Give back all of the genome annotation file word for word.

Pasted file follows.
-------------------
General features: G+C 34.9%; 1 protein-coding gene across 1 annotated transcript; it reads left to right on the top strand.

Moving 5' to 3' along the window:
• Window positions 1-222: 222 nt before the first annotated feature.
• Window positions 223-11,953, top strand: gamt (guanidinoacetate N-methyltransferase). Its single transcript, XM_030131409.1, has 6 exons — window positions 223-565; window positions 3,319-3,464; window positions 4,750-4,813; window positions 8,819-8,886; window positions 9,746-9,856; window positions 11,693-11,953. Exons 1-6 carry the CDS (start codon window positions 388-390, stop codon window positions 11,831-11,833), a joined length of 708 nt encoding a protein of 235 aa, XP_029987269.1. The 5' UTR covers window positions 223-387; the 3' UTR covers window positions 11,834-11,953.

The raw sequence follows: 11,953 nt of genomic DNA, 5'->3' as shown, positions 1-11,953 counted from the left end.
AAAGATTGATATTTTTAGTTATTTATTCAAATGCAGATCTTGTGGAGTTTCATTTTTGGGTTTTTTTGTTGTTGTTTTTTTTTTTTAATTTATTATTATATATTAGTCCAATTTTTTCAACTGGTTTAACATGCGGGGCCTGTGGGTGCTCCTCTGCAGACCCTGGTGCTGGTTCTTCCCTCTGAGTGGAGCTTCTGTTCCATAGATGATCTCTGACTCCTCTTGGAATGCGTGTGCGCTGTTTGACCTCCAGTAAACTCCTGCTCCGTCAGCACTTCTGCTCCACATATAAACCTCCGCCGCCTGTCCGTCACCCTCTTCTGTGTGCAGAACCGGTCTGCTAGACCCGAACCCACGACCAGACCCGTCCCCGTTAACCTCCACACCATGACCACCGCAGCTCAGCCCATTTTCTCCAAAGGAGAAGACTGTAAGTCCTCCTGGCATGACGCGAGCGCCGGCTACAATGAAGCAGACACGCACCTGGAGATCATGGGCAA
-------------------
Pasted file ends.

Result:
General features: G+C 34.9%; 1 protein-coding gene across 1 annotated transcript; it reads left to right on the top strand.

Moving 5' to 3' along the window:
• Window positions 1-222: 222 nt before the first annotated feature.
• Window positions 223-11,953, top strand: gamt (guanidinoacetate N-methyltransferase). Its single transcript, XM_030131409.1, has 6 exons — window positions 223-565; window positions 3,319-3,464; window positions 4,750-4,813; window positions 8,819-8,886; window positions 9,746-9,856; window positions 11,693-11,953. Exons 1-6 carry the CDS (start codon window positions 388-390, stop codon window positions 11,831-11,833), a joined length of 708 nt encoding a protein of 235 aa, XP_029987269.1. The 5' UTR covers window positions 223-387; the 3' UTR covers window positions 11,834-11,953.

The raw sequence follows: 11,953 nt of genomic DNA, 5'->3' as shown, positions 1-11,953 counted from the left end.
AAAGATTGATATTTTTAGTTATTTATTCAAATGCAGATCTTGTGGAGTTTCATTTTTGGGTTTTTTTGTTGTTGTTTTTTTTTTTTAATTTATTATTATATATTAGTCCAATTTTTTCAACTGGTTTAACATGCGGGGCCTGTGGGTGCTCCTCTGCAGACCCTGGTGCTGGTTCTTCCCTCTGAGTGGAGCTTCTGTTCCATAGATGATCTCTGACTCCTCTTGGAATGCGTGTGCGCTGTTTGACCTCCAGTAAACTCCTGCTCCGTCAGCACTTCTGCTCCACATATAAACCTCCGCCGCCTGTCCGTCACCCTCTTCTGTGTGCAGAACCGGTCTGCTAGACCCGAACCCACGACCAGACCCGTCCCCGTTAACCTCCACACCATGACCACCGCAGCTCAGCCCATTTTCTCCAAAGGAGAAGACTGTAAGTCCTCCTGGCATGACGCGAGCGCCGGCTACAATGAAGCAGACACGCACCTGGAGATCATGGGCAA